Jun 15, 2022 - 11:58pm
Anchor, what's your opinion? Comment below:

Sort of. In that scenario though, if the fund is 30% below watermark, the alpha generators tend to bail and that's why the funds fall apart. Also being way below watermark + redemptions making you liquidate your own positions, sometimes the team has a bad incentive to swing for the fences. Tight teams with years of loyalty to each other and/or PMs willing to pay out of pocket some do exist, but are rare. You're looking at years of work for no perf fee - a couple stars leave and the dominos fall.

Jun 16, 2022 - 2:25am
Anchor, what's your opinion? Comment below:
most HF analysts worked super hard, did some great and insightful research

You'd be surprised. You'd be very very surprised. Years deep Im still constantly surprised. How much AUM is deployed with so little variant/insightful or deep work.

Now you can do great research work and still be down. And I'd say some of my most admired peers who do some incredible work are at some funds very down this year.

The vast minority field work of any sort for example 

  • Prospect in IB-M&A
Jun 13, 2022 - 8:44pm

So with mediocre performance, what do you attribute the significant increase in AUM to -- boss a good salesperson, or has a great pedigree? 

Jun 14, 2022 - 3:44am
MacroJunkie, what's your opinion? Comment below:

Part is idiosyncratic and part is market related.

The idiosyncratic part is that yes, boss is a good salesperson, good pedigree, etc. We also have a pretty unique strategy that you wouldn't find at most funds, so it's probably refreshing to hear from an allocator perspective. Don't really want to go into too much detail, but we offer something a bit different than your classic macro or fundamental fund. Also, despite recent mediocre performance (which is still better than the equity market), our historical track record is very impressive, so we really don't have to do much marketing.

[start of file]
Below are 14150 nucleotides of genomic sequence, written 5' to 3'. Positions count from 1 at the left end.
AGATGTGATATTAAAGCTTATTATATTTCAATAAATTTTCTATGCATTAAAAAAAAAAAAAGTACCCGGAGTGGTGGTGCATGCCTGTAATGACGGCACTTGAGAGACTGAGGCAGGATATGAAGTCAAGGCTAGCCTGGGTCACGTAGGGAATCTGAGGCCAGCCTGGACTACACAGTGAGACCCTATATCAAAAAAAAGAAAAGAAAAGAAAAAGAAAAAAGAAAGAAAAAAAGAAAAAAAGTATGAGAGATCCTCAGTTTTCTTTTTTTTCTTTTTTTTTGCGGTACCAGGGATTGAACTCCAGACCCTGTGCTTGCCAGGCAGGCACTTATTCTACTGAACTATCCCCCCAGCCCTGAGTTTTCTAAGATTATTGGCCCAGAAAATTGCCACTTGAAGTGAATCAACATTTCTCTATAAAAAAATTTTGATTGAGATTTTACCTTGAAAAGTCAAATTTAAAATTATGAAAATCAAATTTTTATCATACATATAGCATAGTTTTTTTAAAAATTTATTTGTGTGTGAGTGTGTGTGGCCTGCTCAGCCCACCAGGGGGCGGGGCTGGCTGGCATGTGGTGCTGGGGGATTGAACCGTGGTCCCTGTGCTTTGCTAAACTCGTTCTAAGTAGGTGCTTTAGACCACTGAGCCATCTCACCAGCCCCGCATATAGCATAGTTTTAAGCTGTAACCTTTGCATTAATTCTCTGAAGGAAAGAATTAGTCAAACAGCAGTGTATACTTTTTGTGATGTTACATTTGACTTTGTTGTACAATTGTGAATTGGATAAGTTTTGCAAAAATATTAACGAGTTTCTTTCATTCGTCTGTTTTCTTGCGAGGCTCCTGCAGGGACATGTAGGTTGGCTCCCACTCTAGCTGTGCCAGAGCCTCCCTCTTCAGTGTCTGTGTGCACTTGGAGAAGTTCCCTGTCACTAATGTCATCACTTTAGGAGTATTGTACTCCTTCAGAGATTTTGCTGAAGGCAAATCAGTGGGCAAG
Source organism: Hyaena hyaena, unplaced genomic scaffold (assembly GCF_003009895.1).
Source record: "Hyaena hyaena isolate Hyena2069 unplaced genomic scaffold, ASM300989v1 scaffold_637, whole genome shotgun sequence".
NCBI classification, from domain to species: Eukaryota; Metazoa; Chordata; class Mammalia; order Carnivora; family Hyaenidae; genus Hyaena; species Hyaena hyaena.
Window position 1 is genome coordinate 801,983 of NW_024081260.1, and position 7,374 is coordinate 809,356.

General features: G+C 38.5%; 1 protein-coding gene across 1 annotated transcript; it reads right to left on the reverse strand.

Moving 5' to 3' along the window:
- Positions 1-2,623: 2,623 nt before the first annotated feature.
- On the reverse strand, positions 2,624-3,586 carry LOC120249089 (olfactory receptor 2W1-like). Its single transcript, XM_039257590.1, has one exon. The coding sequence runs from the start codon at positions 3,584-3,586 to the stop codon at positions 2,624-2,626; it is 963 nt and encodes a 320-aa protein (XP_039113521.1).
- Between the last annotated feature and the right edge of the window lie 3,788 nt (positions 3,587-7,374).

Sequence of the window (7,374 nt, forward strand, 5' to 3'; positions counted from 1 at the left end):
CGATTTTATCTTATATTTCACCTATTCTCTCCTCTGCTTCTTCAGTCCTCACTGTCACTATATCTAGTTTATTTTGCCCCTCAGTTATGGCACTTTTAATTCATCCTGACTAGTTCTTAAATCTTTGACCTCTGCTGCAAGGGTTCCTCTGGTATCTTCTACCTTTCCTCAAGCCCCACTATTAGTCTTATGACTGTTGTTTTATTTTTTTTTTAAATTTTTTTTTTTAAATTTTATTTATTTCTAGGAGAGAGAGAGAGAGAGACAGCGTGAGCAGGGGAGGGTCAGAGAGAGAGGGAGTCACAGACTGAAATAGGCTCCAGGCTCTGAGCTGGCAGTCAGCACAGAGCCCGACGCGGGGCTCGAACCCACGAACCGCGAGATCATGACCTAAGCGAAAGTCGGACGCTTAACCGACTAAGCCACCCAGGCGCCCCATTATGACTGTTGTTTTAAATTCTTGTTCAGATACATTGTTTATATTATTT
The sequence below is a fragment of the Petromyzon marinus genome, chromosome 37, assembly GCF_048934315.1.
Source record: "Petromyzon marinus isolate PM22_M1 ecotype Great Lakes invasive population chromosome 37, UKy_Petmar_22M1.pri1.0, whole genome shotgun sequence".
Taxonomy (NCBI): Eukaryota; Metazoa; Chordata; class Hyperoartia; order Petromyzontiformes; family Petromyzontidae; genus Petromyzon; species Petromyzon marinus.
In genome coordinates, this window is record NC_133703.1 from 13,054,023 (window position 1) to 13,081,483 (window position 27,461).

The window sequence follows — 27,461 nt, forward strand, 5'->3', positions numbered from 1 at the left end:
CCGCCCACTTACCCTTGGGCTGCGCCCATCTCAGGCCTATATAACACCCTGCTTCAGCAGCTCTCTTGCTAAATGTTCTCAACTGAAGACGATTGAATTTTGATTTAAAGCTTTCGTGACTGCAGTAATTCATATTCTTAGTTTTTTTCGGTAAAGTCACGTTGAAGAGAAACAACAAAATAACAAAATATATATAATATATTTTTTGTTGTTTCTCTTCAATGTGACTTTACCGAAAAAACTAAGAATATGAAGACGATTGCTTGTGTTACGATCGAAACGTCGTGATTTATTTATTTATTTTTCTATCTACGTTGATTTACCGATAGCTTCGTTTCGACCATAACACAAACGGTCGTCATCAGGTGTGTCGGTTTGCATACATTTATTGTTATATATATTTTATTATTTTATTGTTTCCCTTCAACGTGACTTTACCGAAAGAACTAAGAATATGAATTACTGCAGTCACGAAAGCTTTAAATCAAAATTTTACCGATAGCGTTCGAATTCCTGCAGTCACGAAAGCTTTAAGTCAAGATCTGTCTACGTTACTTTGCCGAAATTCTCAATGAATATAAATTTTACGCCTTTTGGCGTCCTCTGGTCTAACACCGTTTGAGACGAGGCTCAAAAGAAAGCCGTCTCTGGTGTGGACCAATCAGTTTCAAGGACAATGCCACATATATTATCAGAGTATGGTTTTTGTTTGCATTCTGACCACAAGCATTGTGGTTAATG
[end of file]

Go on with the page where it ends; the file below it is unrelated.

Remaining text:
The market-related portion is that I'm guessing we're getting some allocations that would have gone to fundamental funds but are now on the margin going to macro funds due to volatility that's been picking up.

Jun 14, 2022 - 3:32am
Shadows, what's your opinion? Comment below:

Not working on l/s equities so could someone explain me how different is this sell off compared to previous ones ?

Is it because of crowdness on some tech names ?

15/20% sell off happens every few years or so at index level, out if my head I remember march 20, dec 18, mid 16.

So while I understand it is painful and there are a lot of dispersion at single stocks level, I think that with a decent risk management it shouldn't jeopardize a fund's existence ?

  • Investment Analyst in HF - EquityHedge
Jun 14, 2022 - 10:04am

Can't speak to conditions outside of tech but tech-focused funds are down anywhere from 20% to 70% off their high water mark.

Jun 16, 2022 - 2:07am
Anchor, what's your opinion? Comment below:

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Jun 16, 2022 - 1:52am
Anchor, what's your opinion? Comment below: